More Features Or Better Usability? The Product Manager’s Dilemma
We are product managers and motivated people. We desire the product we offer to rank the best in its market. This means that whenever our customers are shopping they should examine our product and realize that it’s the product they are looking for and no other product can come as close! To get to the level we’d like to be, we need to continue making improvements to our product development process and the main question we have to answer is what kind of improvements our customers actually need?
Our product may not be the only option available – but if you’re able to get it, congratulations, your company has a market monopoly on your hands. What is this to you as a product director is that you must keep the eye on your competitors. What is their strategy? What is their strategy? What are the features and capabilities they emphasizing in their marketing and in their documentation?
There is of course another aspect to all this talk about features. What are your customers actually are interested in? When you meet with them, do you have an array of features they want? Does your product has these features, or at the very least, a means to achieve what they’d like in these features? Chances are you’ll get something you can add to your resume as a product manager. One of the most powerful software tools that are currently available is Photoshop. The image editing program looks like it could accomplish everything a skilled graphic artist would want it to accomplish.
The issue with Photoshop (from my perspective) is that it is able to do more than it needs to! It’s got features that are on top of the capabilities. I’ve attempted to figure out how to operate this complicated piece of software a few times, and every time I’ve had to give up because it was too much to remember. Yes, adding more features can improve the appearance of your product relative to other options on the market however, you must ensure that potential clients don’t suffer from an experience of “feature overloaded”.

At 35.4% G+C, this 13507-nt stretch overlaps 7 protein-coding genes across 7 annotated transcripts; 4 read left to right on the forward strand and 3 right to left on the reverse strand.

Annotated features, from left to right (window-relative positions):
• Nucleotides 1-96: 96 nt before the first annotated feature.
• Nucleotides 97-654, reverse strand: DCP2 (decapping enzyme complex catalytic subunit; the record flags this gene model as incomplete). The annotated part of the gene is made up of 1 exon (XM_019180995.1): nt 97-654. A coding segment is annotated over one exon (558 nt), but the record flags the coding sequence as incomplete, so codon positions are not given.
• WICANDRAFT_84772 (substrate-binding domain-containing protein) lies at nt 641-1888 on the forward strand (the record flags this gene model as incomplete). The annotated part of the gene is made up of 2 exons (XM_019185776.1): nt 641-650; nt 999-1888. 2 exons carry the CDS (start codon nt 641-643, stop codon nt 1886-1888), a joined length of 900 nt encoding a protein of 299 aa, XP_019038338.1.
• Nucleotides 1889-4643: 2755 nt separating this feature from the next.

Product usability implies that when people make use of your product, they will have a more enjoyable experience. The challenge in improving the usability of your product is that the people who are focused on our ability are the exact team that is normally trying to add new features. That means there’s going to be some cost involved in improving the usability of your product.
When you add a brand new aspect to your service, you’ll boast to your potential and existing customers. This isn’t the situation when working on usability. Enhancing the usability of your product is more subtle. If you’re doing it right the existing customers will be happy and their lives will be made better. But, the prospective customers won’t have any evidence that you’ve made improvements to your product.
The power behind boosting the user-friendliness of your product lies in the positive word-of-mouth it will result in. Customers who are already customers will speak with prospective customers, and if the right story about usability They’ll boast about how simple it is for them to utilize your product in order to complete the task they’re trying to accomplish. This is a powerful statement that can help make your product one of the ones that are selected when it’s the moment to take a buying decision. The problem for you as an executive in charge of your product is that it is difficult to quantify the impact your usability features have on the success of your product.
What does this mean What Does This Mean For What Does This Mean For
Product managers constantly try to ensure that their product is the one that’s most attractive to prospective customers. This is the main goal of our job description. To accomplish this they can choose between two options when making modifications to their product. They may add new features or enhance the user-friendliness of the product.
Making new features available to your product is a simple option to take. If you introduce a new feature and suddenly your product performs something could be one of your competitors doesn’t accomplish. Making the product more user-friendly is more subtle. Your current customers will be benefited immediately, however, your prospective customers are likely not to notice the difference.
The best option for the product manager is to make sure that you balance both kinds of changes. Yes, you should add new features so that you be able to boast about them to prospective customers. But, at the same as you make improvements to usability as well so that the product is always improving and getting better for your current customers. Make sure this is the right mix and your product can take over the market!